The ancient town of Poreč on the west coast of Istria never fails to attract a steady stream of tourists all year round. This characterful and picturesque town has a long history, dating back to Roman times.
Its Roman past is evident in the layout of the town, which is typically Roman with two main streets intersecting a mostly symmetrical design.
Being the first Roman colony in Istria, alongside Pula, Poreč is literally laden with fascinating ancient buildings and sites, including Roman temples, Gothic, Romanesque and Baroque palaces and medieval town walls and fortresses.
One of the most iconic, domineering and heavily-visited sites of Poreč is its Euphrasian Basilica. This stunning Basilica is one of the best-preserved early Christian structures and most significant historical buildings in the world, hence why, in 1997, it was given UNESCO World Heritage status.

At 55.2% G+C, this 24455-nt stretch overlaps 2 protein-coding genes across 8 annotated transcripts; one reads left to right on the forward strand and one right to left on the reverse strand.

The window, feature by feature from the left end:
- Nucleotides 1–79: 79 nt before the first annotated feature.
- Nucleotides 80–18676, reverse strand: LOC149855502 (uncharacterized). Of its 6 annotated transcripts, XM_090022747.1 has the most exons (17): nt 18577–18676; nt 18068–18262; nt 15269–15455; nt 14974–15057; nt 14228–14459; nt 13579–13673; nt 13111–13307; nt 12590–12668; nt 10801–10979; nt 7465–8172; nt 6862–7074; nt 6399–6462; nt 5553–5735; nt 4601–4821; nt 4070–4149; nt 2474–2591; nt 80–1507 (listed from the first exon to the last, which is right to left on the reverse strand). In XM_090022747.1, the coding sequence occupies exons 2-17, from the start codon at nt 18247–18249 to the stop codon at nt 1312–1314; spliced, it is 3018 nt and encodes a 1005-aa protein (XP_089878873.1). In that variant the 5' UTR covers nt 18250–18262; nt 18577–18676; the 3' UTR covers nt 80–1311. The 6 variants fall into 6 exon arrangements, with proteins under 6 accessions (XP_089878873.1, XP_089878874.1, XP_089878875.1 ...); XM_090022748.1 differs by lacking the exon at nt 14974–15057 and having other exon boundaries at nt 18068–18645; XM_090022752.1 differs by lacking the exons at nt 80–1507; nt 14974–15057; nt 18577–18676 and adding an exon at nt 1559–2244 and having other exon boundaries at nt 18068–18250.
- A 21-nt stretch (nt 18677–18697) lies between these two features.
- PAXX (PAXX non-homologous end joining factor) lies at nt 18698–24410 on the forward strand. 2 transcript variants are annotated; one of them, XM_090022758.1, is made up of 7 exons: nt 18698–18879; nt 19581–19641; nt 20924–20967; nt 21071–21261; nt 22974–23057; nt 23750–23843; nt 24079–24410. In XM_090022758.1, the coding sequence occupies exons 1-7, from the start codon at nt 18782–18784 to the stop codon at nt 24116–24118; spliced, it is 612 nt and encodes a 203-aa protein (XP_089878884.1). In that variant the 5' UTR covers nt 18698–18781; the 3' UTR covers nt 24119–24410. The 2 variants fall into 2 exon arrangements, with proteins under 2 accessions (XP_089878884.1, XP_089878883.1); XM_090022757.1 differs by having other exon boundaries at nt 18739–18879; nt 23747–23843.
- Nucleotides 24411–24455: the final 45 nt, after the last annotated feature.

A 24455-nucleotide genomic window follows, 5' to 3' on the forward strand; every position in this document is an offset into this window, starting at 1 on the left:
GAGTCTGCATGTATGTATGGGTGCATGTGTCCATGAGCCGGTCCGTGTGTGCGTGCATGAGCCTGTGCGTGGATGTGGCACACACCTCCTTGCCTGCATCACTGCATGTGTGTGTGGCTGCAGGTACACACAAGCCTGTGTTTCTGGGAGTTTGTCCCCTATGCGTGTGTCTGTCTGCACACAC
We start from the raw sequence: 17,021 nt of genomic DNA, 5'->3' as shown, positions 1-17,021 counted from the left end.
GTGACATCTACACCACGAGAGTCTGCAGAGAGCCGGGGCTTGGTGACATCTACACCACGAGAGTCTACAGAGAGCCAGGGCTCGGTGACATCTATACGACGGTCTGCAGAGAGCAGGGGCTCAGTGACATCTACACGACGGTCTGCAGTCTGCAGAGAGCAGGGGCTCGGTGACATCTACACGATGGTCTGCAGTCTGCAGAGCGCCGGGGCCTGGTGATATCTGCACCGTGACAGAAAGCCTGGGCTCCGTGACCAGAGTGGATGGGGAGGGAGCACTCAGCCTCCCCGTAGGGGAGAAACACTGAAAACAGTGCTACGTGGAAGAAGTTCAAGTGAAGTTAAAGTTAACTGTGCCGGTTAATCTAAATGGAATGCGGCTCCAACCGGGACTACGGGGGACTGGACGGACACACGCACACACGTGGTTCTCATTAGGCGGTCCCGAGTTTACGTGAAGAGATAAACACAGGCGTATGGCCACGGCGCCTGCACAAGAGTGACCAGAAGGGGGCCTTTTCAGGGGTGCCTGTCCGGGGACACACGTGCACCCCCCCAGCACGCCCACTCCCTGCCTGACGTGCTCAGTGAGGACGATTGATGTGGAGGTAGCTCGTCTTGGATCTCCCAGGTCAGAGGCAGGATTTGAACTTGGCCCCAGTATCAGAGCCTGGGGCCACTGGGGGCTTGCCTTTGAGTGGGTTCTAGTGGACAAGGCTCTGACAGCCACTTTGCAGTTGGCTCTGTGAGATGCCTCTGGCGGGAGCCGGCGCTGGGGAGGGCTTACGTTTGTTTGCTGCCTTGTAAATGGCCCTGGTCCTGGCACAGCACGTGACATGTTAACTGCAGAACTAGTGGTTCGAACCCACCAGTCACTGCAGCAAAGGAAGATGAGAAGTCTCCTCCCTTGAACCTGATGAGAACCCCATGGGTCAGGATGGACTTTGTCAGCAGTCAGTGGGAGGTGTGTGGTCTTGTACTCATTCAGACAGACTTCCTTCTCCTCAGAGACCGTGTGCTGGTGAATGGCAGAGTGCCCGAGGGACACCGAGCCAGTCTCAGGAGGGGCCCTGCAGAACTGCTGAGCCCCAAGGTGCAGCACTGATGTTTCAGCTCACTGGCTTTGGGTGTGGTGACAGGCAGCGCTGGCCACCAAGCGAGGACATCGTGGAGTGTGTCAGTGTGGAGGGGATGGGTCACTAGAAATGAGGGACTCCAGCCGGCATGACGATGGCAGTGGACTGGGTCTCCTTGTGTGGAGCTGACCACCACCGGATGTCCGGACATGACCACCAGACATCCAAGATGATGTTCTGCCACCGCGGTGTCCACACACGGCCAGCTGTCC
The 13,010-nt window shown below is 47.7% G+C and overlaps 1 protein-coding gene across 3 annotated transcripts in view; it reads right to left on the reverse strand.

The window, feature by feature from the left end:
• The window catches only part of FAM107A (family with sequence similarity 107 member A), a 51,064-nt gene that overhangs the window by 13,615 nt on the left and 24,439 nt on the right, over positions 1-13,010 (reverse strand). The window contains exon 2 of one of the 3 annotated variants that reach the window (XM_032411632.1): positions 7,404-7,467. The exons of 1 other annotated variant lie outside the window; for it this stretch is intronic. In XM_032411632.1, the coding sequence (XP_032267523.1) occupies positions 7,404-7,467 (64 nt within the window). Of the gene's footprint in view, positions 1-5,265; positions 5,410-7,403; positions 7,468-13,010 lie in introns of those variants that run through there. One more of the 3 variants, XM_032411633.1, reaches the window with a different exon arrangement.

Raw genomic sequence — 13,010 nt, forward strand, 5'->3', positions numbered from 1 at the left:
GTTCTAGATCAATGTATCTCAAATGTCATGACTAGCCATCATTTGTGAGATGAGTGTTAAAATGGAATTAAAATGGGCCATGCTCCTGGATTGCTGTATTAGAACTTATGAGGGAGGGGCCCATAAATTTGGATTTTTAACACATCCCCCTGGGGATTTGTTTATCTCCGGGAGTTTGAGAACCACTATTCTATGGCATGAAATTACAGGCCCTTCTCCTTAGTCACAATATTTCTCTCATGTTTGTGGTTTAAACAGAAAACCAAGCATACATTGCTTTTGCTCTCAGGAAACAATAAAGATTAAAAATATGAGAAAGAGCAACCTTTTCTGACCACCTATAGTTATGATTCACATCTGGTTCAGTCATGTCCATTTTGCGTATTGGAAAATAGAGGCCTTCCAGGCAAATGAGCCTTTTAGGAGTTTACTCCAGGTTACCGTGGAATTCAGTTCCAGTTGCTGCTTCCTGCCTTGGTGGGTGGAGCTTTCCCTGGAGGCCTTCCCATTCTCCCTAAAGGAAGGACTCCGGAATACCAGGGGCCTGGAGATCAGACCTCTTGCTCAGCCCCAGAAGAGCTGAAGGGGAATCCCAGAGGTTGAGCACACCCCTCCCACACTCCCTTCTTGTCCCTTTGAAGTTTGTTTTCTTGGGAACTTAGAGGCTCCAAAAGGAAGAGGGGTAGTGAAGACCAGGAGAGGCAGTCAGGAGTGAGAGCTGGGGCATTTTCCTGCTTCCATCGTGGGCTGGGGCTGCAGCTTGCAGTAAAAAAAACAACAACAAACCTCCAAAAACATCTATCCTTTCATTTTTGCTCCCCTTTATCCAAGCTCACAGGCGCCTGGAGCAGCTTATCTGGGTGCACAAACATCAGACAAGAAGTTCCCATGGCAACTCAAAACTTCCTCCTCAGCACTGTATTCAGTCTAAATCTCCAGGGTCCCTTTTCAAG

The earliest part of the Basilica dates to the second half of the 4th century. The original mosaic floor from part of a large Roman house, is still preserved in the garden of the church.
The Basilica was built in the 6th century when Bishop Euphrasia came to Poreč and was unable to accept the humble existing church in the town. Consequently, the Bishop decided to build a Basilica that was inspired by Byzantine art and one he would be remembered by.
Euphrasia’s identity can be found in different spots around the church, including his initials inscribed in prominent places and his picture as a saint in a mosaic.
One of the most striking features of the church are the magnificent mosaics that adorn the top of the apse. This striking artwork tells fascinating stories of mankind’s thoughts and aspirations from around 15 centuries ago, including the Virgin Mary dressed in Byzantine clothing with her head partly covered by a veil symbolising her virginity.
Visitors can climb to the bell tower of the Basilica and take in the magnificent views of this captivating city below.